Touchpoints, right at the beginning, even when no one wants them are key. You never want to get midway through a project and the client is asking - "what's happening" - so if you have those weekly 30 min calls and follow-up with a status on what is being worked on for the next week. They are like a one-on-one with your client, the first few might be kind of dry, but once they get to know and trust you, the floodgates will open.

 

You never want to get midway through a project and the client is asking - "what's happening"

Agree with this πŸ’―
Client should be regularly updated on what's been done, the current status and the future plans relative to the project πŸ˜‰

 

1 Google Doc. 1 shared folder for files. No emails allowed after the first meeting. (internally we might use a trello board - but the client doesn't get to see it)

The client pays us to get them to their goal. We'll communicate with them in our research phases - and then in person (zoom) to sell our design choices at a few stages - but in general, they don't need to be involved. They are paying us to be the experts - and get it done. This industry is way too much about Ego and people pleasing - and not nearly enough about good design and goal-driven design. We've used base-camp and things like that in the past / but it just creates more work. Google Drive - all the way.

 

Google Drive offers intuitive, easy to understand, client-oriented workspace. πŸ‘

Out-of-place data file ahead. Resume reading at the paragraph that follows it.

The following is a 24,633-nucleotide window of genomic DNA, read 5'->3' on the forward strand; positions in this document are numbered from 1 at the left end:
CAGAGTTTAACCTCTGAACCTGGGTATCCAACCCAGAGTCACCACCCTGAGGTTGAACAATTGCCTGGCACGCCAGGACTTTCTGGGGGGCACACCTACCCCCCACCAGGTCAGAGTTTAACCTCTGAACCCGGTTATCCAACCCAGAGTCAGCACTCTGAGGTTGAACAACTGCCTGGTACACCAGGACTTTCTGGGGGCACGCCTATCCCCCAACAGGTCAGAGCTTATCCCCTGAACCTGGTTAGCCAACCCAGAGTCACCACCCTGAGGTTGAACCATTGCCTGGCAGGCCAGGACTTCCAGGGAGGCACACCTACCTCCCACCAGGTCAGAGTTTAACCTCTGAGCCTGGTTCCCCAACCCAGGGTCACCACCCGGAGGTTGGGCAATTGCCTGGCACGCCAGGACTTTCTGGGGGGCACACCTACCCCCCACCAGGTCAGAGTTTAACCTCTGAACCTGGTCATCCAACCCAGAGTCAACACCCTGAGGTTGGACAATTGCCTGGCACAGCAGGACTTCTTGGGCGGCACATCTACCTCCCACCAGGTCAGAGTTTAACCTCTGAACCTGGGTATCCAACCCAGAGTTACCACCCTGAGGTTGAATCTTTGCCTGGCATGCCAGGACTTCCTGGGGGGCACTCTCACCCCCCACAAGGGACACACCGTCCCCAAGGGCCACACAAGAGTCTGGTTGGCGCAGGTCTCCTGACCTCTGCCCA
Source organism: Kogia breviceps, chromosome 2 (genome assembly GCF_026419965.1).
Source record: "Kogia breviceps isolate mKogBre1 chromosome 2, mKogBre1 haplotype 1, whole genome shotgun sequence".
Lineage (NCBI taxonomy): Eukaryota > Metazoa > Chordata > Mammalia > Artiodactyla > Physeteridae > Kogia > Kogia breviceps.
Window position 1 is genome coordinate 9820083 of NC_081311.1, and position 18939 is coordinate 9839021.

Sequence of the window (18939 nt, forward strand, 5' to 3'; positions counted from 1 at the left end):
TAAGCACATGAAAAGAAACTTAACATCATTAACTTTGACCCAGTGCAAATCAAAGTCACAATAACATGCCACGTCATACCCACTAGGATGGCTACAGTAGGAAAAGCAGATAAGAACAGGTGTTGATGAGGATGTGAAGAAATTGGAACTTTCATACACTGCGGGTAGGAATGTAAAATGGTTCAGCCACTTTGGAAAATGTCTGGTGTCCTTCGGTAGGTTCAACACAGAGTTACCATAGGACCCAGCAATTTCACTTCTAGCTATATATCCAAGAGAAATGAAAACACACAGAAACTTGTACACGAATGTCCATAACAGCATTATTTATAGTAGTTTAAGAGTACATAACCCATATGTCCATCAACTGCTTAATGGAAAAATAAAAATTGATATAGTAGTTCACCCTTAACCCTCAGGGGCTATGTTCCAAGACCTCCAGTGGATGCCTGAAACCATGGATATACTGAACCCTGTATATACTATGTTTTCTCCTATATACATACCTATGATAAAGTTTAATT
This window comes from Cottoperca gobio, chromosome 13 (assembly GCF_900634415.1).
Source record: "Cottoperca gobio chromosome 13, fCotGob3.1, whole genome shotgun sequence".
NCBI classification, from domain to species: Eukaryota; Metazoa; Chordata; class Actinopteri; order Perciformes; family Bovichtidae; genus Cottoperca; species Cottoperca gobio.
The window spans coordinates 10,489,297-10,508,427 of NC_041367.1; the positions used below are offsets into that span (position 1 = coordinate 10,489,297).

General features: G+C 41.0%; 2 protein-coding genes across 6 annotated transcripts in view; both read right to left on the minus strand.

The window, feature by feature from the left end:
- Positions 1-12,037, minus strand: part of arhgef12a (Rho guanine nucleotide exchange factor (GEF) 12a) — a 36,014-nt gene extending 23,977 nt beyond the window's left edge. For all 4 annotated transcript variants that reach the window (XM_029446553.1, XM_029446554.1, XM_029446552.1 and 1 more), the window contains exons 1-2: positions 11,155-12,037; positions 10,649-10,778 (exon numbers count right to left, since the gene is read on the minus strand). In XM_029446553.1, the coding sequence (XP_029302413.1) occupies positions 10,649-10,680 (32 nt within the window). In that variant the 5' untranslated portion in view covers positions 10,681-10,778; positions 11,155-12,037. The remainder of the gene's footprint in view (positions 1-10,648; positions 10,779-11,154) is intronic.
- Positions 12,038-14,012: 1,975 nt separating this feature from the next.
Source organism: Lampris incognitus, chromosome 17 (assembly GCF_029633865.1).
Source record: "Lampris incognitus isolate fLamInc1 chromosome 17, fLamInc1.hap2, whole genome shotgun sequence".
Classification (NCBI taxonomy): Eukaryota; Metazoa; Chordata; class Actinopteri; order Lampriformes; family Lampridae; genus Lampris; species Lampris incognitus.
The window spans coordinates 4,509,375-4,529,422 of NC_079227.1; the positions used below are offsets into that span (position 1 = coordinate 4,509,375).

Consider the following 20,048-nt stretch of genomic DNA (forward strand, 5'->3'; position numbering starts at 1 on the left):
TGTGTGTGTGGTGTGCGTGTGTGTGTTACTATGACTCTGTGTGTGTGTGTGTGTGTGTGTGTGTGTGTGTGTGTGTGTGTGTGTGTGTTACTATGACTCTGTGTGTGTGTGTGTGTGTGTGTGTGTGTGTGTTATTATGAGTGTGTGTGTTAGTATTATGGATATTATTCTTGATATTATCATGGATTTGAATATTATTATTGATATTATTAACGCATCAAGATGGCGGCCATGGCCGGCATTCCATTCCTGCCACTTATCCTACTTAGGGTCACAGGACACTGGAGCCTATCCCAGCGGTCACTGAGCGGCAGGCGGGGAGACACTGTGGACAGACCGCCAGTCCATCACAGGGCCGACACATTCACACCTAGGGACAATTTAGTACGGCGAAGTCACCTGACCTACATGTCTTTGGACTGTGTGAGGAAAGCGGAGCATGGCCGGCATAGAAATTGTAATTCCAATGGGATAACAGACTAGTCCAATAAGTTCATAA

I could surely see using it with client, especially for sourcing media from client (images, video) and, as you say, Google Docs for text πŸ˜‰πŸ“š

 

The key - it to force them to properly install Drive locally on their computer - so they can just drag files in.

They also usually have an AHA moment... and we end up doing some IT. For example, this woman who owned a string of Concert halls had a different computer at each venue - and another at home / and would drive to where she needed. After building her a new website - she started to understand drive - and so now all her computers have the same data on them. Now she doesn't need to drive across town to look at an out of date Word document. WIN!

Fair enough! πŸ‘

 
 

Do you have an experience on dealing with multiple clients simultaneously?
What email client do you use? Any tips on sorting/managing the emails? πŸ‘€